Snow Place Like Home
COVID-19 has heightened the short-term focus of markets, creating opportunities to buy high-quality companies at discounts, which we call Undervalued Franchises.
An Undervalued Franchise is a high-quality company with a deep and enduring competitive moat and a long runway of growth that is not being fully appreciated, and thus, not fully valued by the market. Undervalued Franchises often have monopoly or duopoly-type characteristics and operate in industries with long-term secular growth. We are typically prepared to pay a higher price for Undervalued Franchise companies relative to other types of investments in our portfolio but still demand a large mispricing and margin of safety.
Vail Resorts (NYSE:MTN) is a company that we were able to purchase at a discount to its historical valuation amidst the volatility of COVID-19.
Vail Resorts is the largest publicly listed ski resort firm in Australia and North America and operates a large network of 37 resorts, made valuable by an ‘Epic Pass’ that gives skiers access to visit all the resorts under the same pass. The pass is typically cheaper than the passes offered by competing firms to a single resort, and the average cost (~A$500) is equivalent to 5 days of skiing, motivating people to opt for the pass. Vail also has a large moat as the firm either owns the land, on which the ski fields reside, or engages in long-term leases with the forest service, and there has not been significant additional ski resorts built in the U.S. in over 35 years—limiting supply & new competition. The firm has expanded market share in North America from 7% during the GFC to 25% today, and is pursuing a similar consolidation strategy internationally.
Vail bought Perisher in Australia in March 2015, from James Packer in their first international deal which is the typical acquisition model that the firm executes (although typically Vail describes their purchases as from ‘mom & pops’ which may not apply in this case). After purchase, Vail reinvests in facilities, adds seasonal activities (i.e. mountain biking during the summer months) and hedges their revenue base by applying deadlines for purchasing ski passes prior to winter so as to limit their exposure to weather variation. At their acquired resorts, Vail has transitioned to 50% of revenue being generated prior to the first snow-drop.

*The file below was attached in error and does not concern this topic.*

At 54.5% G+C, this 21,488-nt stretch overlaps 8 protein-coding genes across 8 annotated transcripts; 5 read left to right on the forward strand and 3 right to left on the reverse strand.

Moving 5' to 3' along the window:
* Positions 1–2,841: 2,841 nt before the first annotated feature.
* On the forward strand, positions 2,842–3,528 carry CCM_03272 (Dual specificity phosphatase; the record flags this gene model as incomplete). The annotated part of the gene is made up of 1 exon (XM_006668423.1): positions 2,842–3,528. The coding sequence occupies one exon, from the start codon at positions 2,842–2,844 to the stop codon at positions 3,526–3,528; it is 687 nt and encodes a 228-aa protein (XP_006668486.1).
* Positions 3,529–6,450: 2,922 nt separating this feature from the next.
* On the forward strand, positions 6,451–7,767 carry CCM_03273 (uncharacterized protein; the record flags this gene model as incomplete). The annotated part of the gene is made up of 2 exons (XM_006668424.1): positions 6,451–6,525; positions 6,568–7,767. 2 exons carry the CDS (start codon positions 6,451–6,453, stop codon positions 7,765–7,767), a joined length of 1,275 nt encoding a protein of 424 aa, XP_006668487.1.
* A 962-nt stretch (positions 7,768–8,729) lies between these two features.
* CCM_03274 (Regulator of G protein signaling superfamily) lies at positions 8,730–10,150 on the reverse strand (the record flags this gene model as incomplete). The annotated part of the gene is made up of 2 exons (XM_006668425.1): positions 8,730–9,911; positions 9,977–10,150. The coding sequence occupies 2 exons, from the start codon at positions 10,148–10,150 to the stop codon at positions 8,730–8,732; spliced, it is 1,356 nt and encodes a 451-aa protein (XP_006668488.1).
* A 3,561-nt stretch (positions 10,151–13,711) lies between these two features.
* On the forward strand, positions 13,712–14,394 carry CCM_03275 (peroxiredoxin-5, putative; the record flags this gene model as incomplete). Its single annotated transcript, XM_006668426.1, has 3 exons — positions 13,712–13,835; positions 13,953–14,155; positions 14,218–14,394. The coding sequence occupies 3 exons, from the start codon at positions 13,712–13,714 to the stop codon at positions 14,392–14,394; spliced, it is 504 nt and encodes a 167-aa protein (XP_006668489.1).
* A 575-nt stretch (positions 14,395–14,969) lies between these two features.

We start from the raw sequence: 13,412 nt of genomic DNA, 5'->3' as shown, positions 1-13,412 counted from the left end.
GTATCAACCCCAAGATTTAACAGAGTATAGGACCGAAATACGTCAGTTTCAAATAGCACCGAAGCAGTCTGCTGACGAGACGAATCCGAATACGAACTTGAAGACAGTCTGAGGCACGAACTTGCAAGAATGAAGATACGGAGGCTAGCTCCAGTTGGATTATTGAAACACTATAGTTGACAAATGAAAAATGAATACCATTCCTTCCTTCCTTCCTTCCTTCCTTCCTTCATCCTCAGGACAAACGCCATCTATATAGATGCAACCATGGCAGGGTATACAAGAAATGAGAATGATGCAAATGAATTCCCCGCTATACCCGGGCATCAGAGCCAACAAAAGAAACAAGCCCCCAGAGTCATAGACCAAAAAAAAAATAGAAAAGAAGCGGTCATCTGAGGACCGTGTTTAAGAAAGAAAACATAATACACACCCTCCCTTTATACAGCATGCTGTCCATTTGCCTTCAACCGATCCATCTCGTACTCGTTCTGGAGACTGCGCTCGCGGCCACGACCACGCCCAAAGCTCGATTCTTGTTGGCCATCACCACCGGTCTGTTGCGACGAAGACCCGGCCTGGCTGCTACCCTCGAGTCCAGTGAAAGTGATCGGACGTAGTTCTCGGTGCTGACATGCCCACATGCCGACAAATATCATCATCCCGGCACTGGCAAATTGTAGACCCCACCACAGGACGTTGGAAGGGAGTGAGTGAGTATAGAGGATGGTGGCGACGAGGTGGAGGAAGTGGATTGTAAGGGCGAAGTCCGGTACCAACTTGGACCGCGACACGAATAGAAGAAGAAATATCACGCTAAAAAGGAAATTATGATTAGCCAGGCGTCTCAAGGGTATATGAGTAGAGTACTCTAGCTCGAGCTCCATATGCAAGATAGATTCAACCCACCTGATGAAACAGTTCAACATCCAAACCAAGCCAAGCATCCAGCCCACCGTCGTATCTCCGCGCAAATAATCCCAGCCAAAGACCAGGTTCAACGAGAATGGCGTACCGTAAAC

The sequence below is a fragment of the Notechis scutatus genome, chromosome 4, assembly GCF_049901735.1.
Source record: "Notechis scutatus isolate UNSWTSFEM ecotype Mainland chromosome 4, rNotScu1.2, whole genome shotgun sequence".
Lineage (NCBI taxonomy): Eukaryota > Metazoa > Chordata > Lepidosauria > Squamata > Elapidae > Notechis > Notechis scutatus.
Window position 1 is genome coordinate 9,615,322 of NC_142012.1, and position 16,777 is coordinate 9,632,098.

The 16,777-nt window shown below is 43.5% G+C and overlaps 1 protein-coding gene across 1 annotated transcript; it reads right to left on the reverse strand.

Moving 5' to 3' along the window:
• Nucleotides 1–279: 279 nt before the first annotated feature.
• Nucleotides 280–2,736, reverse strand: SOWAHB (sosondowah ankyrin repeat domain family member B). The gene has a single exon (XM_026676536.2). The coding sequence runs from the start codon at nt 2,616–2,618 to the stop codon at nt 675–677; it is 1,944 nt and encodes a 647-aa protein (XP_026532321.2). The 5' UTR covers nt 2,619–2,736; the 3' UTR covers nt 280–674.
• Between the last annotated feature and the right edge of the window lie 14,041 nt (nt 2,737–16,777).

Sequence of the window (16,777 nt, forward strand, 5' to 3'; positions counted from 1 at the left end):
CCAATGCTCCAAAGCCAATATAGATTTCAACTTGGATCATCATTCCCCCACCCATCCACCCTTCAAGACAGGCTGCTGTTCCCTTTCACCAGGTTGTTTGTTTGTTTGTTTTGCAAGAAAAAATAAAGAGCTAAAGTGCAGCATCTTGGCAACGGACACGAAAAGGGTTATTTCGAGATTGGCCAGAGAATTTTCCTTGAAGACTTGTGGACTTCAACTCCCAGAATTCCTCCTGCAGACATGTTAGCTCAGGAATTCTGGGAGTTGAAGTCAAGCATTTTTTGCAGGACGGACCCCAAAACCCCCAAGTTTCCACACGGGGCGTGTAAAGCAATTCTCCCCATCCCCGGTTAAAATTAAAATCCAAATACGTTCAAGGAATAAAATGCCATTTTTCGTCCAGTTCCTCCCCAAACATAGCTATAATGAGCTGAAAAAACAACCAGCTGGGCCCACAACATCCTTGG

Furthermore, at Perisher alone, Vail has doubled the pass sales in Australia since acquisition, providing evidence of the attraction of the brand and their operational and marketing skills. Since the Perisher deal in 2015, the firm has also expanded strategic alliances in resorts with Japan, Switzerland, Austria and France.
Although COVID has been disruptive to the business, causing nearly $140m in forfeited revenue due to government-mandated closures, we think the firm can come out stronger once the snow has settled for a number of reasons:
- A sport donning gloves and a mask may be just what the doctor ordered this winter given COVID-19 risks
- Factoring in the travel restrictions, it’s no surprise that skiers in Australia and offshore are pursuing ‘stay-home’ holidays. This desire is illustrated via Thredbo’s (a nearby competitor in Australia) website crashing after demand quickly outstripped supply with 33,000 people in the queue in the biggest single day sale for ski passes the resorts have ever seen
- Further insulating the firm from Covid-19 economic impacts is its customer base. The average household income of its customers exceeds $200,000, and over 50% of visits are by drive-in locals, limiting exposure to travel restrictions. Once these travel restrictions lift, these types of wealthy customers are also just the sort of people who can afford to travel and take advantage of Vail’s ‘Epic pass’ – deepening their loyalty to the brand
Australia has generally been a model-country for managing the COVID crisis (recent Victorian lockdowns aside), with the world watching whether Australia will experience a second wave, and how businesses manage coming out of the crisis. Vail-owned Perisher is especially interesting given the full season will be the first one executed with social distancing, and limited lift capacity. We expect Vail to use this as an example to reopen resorts come North American winter.
The sell-off creates an opportunity to purchase Vail Resorts at 2016 valuation levels and a discount to historical valuations. Covid-19 will pass, and Vail will continue to execute its consolidation strategy in the snow space with sufficient liquidity to sustain itself should Covid-19 disruption persist longer than anticipated.